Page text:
MECHANISMS OF ALLERGY
Allergy mechanisms are far-reaching and complex, including overload, toxicity, true allergy, intolerance etc. Use this platform to explore different types of allergic mechanisms. You need to read most or all of these to gain a proper understanding of what this section is all about. Remember: more than one mechanism may be operating in your case!
IN ANY EVENT, READ THIS INTRODUCTION FIRST, BEFORE YOU JUMP OFF.
Unfortunately, we run into a problem right away, which is that there is no real consensus agreement on exactly what constitutes an allergic reaction. The water is made muddy by classic allergists, scared of infringements on their lucrative territory, claiming that only they deal with “real” allergies. Their representatives bodies, such as the American College of Allergy and Immunology, continue to produce position papers, which effectively dismiss any one else’s view as fraud. But in their eager fury to try to destroy the competition, they leave vast armies of patients high and dry. To merely negate anything other than the classical allergy model is to fail to address the many different and similar mechanisms by which external triggers can cause disease in unlucky individuals but not in the population at large.
I have always worked with the very simple “shorthand” definition of allergy which in layman’s terms is: something you should avoid because you will feel better if you do!” This empirical (hands-on) approach is based on the following clinical criteria:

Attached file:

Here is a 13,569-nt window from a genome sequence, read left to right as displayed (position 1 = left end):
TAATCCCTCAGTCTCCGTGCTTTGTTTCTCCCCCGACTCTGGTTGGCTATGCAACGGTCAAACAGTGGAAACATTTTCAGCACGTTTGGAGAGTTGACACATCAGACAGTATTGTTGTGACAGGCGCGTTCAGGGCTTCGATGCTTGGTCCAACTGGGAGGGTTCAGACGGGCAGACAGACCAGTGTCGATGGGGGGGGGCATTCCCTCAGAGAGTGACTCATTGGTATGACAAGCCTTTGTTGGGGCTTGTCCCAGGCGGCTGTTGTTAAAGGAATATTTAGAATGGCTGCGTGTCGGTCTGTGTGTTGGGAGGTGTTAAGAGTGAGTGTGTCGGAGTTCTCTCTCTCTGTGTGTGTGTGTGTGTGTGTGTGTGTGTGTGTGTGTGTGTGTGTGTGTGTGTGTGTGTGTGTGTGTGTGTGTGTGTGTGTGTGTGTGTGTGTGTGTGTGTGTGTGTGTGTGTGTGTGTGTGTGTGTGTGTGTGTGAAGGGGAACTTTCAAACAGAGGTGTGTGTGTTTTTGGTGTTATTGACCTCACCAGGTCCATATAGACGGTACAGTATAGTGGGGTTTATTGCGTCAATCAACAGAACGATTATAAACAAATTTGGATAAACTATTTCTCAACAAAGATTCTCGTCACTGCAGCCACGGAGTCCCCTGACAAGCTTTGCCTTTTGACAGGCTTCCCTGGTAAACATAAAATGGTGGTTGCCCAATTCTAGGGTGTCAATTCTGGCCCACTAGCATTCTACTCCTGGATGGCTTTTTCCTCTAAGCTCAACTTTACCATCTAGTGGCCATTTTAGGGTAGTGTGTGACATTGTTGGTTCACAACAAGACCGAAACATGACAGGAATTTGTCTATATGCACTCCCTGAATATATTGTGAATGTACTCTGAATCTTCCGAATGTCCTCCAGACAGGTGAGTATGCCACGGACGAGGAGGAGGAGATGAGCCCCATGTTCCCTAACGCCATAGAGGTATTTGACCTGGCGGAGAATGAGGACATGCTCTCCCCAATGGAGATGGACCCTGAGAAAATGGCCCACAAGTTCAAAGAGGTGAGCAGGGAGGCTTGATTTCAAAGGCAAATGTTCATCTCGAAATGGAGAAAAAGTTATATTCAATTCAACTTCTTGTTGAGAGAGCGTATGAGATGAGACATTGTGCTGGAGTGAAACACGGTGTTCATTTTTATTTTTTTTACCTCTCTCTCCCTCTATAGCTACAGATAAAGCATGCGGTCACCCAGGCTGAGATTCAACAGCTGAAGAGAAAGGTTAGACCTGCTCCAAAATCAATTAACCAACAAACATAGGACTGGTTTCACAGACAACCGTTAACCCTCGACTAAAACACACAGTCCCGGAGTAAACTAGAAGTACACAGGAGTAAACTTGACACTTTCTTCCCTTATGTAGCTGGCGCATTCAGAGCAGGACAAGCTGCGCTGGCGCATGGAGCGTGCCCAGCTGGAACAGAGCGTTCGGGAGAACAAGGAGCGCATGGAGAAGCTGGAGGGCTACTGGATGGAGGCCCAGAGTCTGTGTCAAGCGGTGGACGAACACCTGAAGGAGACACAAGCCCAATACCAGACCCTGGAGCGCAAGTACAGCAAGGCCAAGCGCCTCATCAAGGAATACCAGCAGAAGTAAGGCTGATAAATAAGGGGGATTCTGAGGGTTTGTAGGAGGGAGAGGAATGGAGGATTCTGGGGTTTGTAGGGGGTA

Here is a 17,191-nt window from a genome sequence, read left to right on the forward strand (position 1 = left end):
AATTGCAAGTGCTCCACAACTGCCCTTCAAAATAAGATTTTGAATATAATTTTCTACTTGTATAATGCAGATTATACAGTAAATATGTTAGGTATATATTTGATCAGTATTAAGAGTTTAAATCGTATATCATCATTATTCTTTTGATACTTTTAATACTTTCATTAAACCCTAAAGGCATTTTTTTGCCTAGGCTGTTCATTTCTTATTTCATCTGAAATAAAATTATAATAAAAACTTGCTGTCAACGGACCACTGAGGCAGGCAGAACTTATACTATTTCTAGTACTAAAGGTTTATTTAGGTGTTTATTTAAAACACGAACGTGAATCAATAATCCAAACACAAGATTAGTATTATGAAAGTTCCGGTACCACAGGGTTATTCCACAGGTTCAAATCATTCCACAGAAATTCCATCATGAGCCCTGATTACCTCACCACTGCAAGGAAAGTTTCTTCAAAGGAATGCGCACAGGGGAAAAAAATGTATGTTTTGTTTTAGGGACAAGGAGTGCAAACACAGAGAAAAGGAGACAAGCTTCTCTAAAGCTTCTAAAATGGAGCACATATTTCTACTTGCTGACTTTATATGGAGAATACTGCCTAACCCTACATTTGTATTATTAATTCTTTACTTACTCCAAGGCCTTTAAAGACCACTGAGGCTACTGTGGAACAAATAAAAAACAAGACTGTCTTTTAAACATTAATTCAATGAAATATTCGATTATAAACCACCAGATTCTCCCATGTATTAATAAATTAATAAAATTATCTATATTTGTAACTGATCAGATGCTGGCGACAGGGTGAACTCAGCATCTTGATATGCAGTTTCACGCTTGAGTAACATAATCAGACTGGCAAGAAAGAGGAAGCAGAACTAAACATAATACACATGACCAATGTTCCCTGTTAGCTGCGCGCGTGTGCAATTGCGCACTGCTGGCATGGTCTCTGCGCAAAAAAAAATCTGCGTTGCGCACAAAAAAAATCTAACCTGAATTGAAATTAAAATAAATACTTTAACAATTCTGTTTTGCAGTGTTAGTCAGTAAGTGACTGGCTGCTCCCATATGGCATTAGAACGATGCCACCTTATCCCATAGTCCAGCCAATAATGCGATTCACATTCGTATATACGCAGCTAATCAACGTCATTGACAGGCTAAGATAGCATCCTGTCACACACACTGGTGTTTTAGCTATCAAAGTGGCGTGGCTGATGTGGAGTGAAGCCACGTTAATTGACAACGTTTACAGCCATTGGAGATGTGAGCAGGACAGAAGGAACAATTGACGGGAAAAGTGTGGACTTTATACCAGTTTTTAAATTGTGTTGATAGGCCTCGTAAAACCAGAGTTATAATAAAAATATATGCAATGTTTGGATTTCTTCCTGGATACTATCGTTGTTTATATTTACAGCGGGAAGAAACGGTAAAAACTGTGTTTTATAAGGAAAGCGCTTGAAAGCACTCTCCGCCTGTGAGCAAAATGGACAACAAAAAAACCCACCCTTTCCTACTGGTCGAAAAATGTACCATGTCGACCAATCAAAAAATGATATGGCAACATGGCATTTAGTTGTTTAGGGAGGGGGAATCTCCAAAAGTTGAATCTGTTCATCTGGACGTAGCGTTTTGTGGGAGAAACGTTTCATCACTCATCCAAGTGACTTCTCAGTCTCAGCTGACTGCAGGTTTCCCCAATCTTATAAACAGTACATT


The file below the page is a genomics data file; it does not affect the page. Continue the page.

This is eminently sensible and is how the term is used today in popular usage. The layman does not need to know the mechanisms of allergy, hypersensitivity and intolerance but can readily grasp the concept of ‘something to avoid’.
The historic view
Let us take an overview and see if this leads to more understanding, starting with the historical perspective. The word allergy was first coined by an Austrian paediatrician, Clemens von Pirquet, in 1906. He defined an allergy as an acquired, specific, altered capacity to react to a physical substance on the part of the tissues of the body. This description is worth considering in more detail :
Acquired means that it is not in-born or constitutional, though there is no doubt that the tendency to allergies runs in families. In what is now the ‘classic’ allergic reaction, an individual must meet the substance (at least once) and the allergy results from this initial sensitizing encounter.
Babies that appear to be born with an allergy do not really conflict with this theory. It’s just that they made their first contact while in the womb (with, for example, a food in the mother’s diet).
Specific means that it is not a generalized reaction but relates to one exact substance or, in reality, often a small part of a molecule of that substance. An individual may react to many things at once but each reaction is unique. Even if several allergens (allergy-causing substances) provoke the same effect, it is simply that the final end-organ stimulated is the same in each case.
Altered means the reaction is not ‘normal’. In other words, not everyone shares the same experience. The majority of our species would probably not react in the way an allergic patient does. For example, most of us eat tomatoes safely, yet some people cannot do so without risking a severe asthma attack or some other unpleasant con-sequence.